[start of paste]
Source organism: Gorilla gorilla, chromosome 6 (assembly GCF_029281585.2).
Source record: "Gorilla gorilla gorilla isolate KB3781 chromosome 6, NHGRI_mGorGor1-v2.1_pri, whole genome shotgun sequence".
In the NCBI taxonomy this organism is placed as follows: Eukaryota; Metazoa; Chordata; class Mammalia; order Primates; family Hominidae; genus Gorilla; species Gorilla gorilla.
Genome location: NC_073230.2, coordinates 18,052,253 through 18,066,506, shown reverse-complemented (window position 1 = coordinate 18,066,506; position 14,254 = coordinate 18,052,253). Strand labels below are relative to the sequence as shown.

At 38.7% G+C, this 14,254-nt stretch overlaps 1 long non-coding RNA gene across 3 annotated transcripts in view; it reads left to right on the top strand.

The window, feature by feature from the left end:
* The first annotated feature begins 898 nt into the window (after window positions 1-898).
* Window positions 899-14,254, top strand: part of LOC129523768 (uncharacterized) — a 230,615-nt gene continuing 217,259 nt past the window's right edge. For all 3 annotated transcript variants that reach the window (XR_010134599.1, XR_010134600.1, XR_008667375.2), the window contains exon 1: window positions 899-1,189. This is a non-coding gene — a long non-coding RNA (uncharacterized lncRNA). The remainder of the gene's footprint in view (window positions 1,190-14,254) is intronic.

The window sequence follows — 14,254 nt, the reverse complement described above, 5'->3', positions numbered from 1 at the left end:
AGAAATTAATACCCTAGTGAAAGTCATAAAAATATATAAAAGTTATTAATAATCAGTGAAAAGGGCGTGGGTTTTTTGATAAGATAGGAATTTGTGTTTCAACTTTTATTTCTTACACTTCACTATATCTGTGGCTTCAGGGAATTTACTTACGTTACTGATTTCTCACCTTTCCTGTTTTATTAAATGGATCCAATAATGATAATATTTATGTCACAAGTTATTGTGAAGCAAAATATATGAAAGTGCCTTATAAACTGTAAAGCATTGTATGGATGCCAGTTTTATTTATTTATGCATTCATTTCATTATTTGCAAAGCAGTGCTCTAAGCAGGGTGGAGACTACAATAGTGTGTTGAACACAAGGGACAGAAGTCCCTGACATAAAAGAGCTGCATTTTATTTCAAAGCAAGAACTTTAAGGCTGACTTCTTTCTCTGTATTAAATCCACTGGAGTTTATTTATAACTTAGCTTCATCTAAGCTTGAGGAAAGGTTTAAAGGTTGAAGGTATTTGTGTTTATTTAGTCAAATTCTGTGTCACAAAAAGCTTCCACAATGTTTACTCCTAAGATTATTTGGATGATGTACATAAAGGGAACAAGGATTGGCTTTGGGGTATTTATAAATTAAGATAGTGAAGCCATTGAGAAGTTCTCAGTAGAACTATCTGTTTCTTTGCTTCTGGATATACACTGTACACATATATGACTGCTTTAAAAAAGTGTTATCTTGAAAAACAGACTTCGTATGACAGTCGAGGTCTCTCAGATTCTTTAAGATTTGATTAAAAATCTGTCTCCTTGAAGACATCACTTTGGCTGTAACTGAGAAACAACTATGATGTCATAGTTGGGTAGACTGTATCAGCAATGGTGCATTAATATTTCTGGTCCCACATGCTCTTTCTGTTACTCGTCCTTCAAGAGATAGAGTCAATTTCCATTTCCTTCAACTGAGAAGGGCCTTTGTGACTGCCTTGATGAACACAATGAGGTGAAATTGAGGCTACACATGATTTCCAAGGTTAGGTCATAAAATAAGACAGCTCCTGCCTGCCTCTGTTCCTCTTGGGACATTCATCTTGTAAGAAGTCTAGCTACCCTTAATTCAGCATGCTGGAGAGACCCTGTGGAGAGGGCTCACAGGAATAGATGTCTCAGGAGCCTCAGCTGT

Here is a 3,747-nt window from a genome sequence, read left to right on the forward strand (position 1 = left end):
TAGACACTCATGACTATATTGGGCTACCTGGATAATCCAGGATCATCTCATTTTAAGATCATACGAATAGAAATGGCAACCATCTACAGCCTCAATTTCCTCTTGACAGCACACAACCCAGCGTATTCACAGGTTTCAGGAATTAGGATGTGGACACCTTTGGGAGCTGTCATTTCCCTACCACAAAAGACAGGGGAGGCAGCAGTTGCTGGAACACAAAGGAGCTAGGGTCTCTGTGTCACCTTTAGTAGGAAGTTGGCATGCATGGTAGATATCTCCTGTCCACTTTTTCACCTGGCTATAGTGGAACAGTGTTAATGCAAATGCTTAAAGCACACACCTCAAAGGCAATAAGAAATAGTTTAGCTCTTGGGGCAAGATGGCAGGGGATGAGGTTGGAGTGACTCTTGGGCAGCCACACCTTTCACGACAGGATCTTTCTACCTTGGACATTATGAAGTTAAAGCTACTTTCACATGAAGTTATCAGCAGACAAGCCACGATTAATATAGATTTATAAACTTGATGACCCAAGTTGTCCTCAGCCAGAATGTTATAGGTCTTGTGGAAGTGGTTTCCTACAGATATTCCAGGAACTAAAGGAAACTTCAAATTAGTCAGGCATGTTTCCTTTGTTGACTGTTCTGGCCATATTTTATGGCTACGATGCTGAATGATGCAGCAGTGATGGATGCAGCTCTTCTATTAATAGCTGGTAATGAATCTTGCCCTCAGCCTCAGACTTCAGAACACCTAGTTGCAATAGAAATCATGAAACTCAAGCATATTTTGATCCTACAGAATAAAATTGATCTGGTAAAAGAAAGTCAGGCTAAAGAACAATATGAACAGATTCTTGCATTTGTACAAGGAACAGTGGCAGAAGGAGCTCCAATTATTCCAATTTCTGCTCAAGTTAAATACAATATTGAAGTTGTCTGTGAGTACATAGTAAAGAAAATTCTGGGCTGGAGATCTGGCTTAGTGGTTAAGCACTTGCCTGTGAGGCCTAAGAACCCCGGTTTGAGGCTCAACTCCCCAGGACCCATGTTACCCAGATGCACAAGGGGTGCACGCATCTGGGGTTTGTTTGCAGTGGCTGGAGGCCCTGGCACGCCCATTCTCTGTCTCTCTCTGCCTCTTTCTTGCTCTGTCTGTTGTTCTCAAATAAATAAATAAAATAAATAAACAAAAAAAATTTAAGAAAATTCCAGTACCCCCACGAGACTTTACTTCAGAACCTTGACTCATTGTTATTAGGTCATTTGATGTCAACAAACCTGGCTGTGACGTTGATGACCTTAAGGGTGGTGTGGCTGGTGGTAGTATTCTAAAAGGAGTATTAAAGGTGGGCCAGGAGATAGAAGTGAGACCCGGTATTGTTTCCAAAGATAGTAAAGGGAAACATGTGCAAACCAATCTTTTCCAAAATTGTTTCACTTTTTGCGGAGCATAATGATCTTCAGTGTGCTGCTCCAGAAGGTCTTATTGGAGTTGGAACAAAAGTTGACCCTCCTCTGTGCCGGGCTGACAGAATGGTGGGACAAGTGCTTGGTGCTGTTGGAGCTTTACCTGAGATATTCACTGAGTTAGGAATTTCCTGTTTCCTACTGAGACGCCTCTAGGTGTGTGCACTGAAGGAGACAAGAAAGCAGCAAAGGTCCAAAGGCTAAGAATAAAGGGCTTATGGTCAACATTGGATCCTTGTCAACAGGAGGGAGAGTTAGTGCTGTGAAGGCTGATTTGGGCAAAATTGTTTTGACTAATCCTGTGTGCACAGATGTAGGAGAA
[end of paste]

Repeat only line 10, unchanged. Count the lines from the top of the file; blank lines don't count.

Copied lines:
AGAAATTAATACCCTAGTGAAAGTCATAAAAATATATAAAAGTTATTAATAATCAGTGAAAAGGGCGTGGGTTTTTTGATAAGATAGGAATTTGTGTTTCAACTTTTATTTCTTACACTTCACTATATCTGTGGCTTCAGGGAATTTACTTACGTTACTGATTTCTCACCTTTCCTGTTTTATTAAATGGATCCAATAATGATAATATTTATGTCACAAGTTATTGTGAAGCAAAATATATGAAAGTGCCTTATAAACTGTAAAGCATTGTATGGATGCCAGTTTTATTTATTTATGCATTCATTTCATTATTTGCAAAGCAGTGCTCTAAGCAGGGTGGAGACTACAATAGTGTGTTGAACACAAGGGACAGAAGTCCCTGACATAAAAGAGCTGCATTTTATTTCAAAGCAAGAACTTTAAGGCTGACTTCTTTCTCTGTATTAAATCCACTGGAGTTTATTTATAACTTAGCTTCATCTAAGCTTGAGGAAAGGTTTAAAGGTTGAAGGTATTTGTGTTTATTTAGTCAAATTCTGTGTCACAAAAAGCTTCCACAATGTTTACTCCTAAGATTATTTGGATGATGTACATAAAGGGAACAAGGATTGGCTTTGGGGTATTTATAAATTAAGATAGTGAAGCCATTGAGAAGTTCTCAGTAGAACTATCTGTTTCTTTGCTTCTGGATATACACTGTACACATATATGACTGCTTTAAAAAAGTGTTATCTTGAAAAACAGACTTCGTATGACAGTCGAGGTCTCTCAGATTCTTTAAGATTTGATTAAAAATCTGTCTCCTTGAAGACATCACTTTGGCTGTAACTGAGAAACAACTATGATGTCATAGTTGGGTAGACTGTATCAGCAATGGTGCATTAATATTTCTGGTCCCACATGCTCTTTCTGTTACTCGTCCTTCAAGAGATAGAGTCAATTTCCATTTCCTTCAACTGAGAAGGGCCTTTGTGACTGCCTTGATGAACACAATGAGGTGAAATTGAGGCTACACATGATTTCCAAGGTTAGGTCATAAAATAAGACAGCTCCTGCCTGCCTCTGTTCCTCTTGGGACATTCATCTTGTAAGAAGTCTAGCTACCCTTAATTCAGCATGCTGGAGAGACCCTGTGGAGAGGGCTCACAGGAATAGATGTCTCAGGAGCCTCAGCTGT